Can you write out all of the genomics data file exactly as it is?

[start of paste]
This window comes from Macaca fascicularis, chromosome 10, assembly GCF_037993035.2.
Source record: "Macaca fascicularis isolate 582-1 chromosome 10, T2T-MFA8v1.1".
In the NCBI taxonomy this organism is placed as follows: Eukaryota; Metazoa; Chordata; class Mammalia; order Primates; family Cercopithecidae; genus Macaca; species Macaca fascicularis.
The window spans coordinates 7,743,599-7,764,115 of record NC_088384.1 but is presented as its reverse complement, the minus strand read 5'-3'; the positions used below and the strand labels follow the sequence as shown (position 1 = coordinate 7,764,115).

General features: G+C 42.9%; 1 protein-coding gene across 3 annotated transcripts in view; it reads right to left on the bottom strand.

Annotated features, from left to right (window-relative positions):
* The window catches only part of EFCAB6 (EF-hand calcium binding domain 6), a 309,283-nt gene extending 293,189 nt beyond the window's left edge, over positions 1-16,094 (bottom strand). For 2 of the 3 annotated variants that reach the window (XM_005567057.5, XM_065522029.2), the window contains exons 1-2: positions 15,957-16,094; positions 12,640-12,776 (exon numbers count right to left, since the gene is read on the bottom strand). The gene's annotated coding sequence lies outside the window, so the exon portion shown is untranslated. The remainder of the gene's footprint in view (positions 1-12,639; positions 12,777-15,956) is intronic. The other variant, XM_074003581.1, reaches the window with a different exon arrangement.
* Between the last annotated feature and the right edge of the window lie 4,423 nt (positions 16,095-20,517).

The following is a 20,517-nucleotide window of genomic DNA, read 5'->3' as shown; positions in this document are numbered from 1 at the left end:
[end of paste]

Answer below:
This window comes from Macaca fascicularis, chromosome 10, assembly GCF_037993035.2.
Source record: "Macaca fascicularis isolate 582-1 chromosome 10, T2T-MFA8v1.1".
In the NCBI taxonomy this organism is placed as follows: Eukaryota; Metazoa; Chordata; class Mammalia; order Primates; family Cercopithecidae; genus Macaca; species Macaca fascicularis.
The window spans coordinates 7,743,599-7,764,115 of record NC_088384.1 but is presented as its reverse complement, the minus strand read 5'-3'; the positions used below and the strand labels follow the sequence as shown (position 1 = coordinate 7,764,115).

General features: G+C 42.9%; 1 protein-coding gene across 3 annotated transcripts in view; it reads right to left on the bottom strand.

Annotated features, from left to right (window-relative positions):
* The window catches only part of EFCAB6 (EF-hand calcium binding domain 6), a 309,283-nt gene extending 293,189 nt beyond the window's left edge, over positions 1-16,094 (bottom strand). For 2 of the 3 annotated variants that reach the window (XM_005567057.5, XM_065522029.2), the window contains exons 1-2: positions 15,957-16,094; positions 12,640-12,776 (exon numbers count right to left, since the gene is read on the bottom strand). The gene's annotated coding sequence lies outside the window, so the exon portion shown is untranslated. The remainder of the gene's footprint in view (positions 1-12,639; positions 12,777-15,956) is intronic. The other variant, XM_074003581.1, reaches the window with a different exon arrangement.
* Between the last annotated feature and the right edge of the window lie 4,423 nt (positions 16,095-20,517).

The following is a 20,517-nucleotide window of genomic DNA, read 5'->3' as shown; positions in this document are numbered from 1 at the left end: